Section 2 is related work. Section 3 represents our idea for denoising. We show how we can define a noise estimator using the sign of change in intensity of pixels in a 3x3 window. Using local noise estimator modified by Gaussian weight, we define an energy functional, drive the final equation and use it in an iterative denoising process. We show that although Laplacian is known as edge detector, it can be used for noise removal purposes. The algorithm is implemented in section 4. In section 5, results are shown and described. Moreover, figures of the denoising method are shown in comparison with Wiener, ROF and BM3D filters based on TV value and visual performance.
Related work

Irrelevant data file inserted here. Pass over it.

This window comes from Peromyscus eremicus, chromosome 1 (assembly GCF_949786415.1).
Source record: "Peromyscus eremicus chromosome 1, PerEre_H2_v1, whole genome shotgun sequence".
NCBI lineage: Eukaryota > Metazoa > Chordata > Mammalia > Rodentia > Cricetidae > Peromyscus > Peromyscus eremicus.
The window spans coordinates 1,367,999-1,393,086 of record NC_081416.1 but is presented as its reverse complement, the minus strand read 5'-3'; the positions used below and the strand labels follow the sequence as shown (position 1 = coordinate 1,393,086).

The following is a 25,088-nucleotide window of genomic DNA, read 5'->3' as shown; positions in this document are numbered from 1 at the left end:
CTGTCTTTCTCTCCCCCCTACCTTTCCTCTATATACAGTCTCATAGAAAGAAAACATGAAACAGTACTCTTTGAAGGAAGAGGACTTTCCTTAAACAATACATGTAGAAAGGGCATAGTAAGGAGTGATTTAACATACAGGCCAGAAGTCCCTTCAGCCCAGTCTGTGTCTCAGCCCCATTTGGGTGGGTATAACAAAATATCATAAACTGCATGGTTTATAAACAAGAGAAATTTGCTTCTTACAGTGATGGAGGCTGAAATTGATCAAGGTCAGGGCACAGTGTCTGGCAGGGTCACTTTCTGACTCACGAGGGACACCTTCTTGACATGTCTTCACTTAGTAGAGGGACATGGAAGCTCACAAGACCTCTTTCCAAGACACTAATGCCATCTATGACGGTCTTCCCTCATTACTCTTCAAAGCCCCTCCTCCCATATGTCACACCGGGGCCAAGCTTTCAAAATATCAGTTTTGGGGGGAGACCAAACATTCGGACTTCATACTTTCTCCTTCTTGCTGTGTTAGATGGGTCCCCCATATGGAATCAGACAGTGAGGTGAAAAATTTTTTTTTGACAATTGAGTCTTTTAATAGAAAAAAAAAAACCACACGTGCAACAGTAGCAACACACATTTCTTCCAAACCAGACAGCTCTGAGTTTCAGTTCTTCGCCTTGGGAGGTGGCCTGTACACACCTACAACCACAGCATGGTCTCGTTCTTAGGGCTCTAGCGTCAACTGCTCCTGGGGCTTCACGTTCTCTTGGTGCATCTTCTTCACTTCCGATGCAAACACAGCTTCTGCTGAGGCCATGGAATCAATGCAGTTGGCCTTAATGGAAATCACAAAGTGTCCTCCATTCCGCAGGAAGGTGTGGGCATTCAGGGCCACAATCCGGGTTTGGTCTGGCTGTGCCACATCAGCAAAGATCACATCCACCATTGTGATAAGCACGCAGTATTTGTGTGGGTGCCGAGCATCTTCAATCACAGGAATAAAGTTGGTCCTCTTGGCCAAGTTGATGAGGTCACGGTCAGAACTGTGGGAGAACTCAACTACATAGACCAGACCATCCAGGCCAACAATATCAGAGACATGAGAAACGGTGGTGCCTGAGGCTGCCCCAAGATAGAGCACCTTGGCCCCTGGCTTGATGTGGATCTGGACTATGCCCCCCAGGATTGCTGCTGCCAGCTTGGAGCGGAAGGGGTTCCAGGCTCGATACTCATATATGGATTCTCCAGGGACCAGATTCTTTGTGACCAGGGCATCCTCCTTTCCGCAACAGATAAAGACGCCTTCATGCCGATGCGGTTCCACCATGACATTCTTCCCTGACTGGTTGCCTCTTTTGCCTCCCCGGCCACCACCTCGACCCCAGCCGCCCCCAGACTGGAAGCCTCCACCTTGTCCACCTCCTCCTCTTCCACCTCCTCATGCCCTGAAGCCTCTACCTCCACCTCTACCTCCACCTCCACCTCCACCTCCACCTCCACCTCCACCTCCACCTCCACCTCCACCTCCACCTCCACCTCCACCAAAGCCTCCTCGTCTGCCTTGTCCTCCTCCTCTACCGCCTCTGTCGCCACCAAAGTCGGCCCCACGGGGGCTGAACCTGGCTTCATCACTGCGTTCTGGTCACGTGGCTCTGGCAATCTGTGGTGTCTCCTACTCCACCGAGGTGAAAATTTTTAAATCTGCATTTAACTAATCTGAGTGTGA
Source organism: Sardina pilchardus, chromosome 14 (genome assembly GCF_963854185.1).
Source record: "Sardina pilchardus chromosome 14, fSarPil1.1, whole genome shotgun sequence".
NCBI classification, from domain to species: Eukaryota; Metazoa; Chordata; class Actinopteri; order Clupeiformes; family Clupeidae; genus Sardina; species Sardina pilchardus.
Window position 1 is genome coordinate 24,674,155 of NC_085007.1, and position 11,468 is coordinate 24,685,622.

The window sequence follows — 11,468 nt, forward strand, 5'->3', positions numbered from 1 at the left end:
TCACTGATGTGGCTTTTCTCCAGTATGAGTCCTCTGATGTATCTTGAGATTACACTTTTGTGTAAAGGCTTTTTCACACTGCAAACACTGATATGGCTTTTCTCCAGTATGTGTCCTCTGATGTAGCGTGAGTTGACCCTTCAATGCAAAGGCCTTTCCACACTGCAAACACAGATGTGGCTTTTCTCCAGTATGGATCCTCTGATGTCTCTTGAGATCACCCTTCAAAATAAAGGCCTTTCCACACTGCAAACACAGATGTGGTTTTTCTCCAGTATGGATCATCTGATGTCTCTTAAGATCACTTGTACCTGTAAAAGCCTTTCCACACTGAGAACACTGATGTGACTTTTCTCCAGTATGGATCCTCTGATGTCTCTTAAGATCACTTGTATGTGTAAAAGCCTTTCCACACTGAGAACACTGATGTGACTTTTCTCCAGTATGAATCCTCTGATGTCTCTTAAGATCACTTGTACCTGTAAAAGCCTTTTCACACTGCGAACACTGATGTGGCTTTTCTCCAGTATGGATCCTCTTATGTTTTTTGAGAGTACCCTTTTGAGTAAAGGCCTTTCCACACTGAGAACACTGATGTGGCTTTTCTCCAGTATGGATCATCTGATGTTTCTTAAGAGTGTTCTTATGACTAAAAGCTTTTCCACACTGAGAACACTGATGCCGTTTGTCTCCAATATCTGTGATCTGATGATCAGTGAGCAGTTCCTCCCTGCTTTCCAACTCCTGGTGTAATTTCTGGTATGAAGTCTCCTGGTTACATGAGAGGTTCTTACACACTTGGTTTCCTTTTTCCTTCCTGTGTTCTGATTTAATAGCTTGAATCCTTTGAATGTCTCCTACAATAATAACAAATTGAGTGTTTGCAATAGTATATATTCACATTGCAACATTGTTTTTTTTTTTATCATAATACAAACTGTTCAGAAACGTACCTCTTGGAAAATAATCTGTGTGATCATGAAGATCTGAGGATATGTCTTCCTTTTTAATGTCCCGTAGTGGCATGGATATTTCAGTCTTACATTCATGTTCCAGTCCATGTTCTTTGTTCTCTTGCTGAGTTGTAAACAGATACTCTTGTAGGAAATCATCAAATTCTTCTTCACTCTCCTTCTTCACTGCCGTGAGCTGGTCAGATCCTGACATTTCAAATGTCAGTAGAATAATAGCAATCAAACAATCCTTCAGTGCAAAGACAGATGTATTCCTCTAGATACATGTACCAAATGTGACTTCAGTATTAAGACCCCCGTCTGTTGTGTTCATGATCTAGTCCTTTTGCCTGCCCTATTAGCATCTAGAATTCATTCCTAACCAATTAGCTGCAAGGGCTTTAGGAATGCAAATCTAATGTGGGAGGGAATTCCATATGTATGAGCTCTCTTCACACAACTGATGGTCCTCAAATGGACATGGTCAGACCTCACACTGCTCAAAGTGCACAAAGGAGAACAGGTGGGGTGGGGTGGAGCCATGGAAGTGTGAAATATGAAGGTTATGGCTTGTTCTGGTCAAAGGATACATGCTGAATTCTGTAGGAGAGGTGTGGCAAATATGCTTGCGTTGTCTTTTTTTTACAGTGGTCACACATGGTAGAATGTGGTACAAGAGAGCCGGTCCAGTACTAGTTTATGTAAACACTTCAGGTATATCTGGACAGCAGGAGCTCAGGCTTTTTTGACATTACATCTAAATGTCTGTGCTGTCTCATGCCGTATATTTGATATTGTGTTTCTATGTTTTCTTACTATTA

A Total Variation based noise removal method (ROF) (Rudin et al. 1992) defines an energy functional that preserves edges of the image and smoothes Gaussian noisy area, based on the total variation norm minimizer. The TV regularization technique is a suitable method that can be extended to different noisy conditions such as Laplace and Poisson (Chan and Esedo Lu 2005; Li et al. 1994). The Split Bregman method (Goldstein and Osher 2008) is fast, reliable and extendable to different models of noise distribution. Split Bregman is a basic and effective tool in solving many functional-based problems such as Compressed Sensing (CS) (Candès et al. 2006). In recent years, the usage of kernel-based techniques in image denoising has developed the quality of noise removal results. The image used in kernel functioning is called the guidance image. One of the most popular approaches using the guidance image is bilateral filter (Petschnigg et al. 2004). Other important kernel-based methods are Data-adaptive kernel regression (Takeda et al. 2007), Non-Local Means (Buades et al. 2005) and Optimal Spatial Adaptation (Kervrann et al. 2006). Another novel state of the art method was recently introduced as guided filter (He et al. 2010). The US patent 6229578 “Edge Detection Based Noise Removal Algorithm” (Acharya et al. 2001) is a denoising method based on using edge detector. This method removes noise by distinguishing between edge and non-edge pixels and applying a first noise removal technique to pixels classified as non-edge and a second noise removal technique to pixels classified as edge pixels. BM3D is a well-engineered algorithm which represents the current state-of-the-art method for denoising images corrupted by Additive White Gaussian Noise (AWGN) (Dabov et al. 2007; Dabov et al. 2006; Dabov et al. 2008; Dabov et al. 2009; Chen and Wu 2010). In another strategy, denoised image is considered as a linear combination of the original image and its average when the coefficients are determined by an edge detector (Ranjbaran et al. 2013).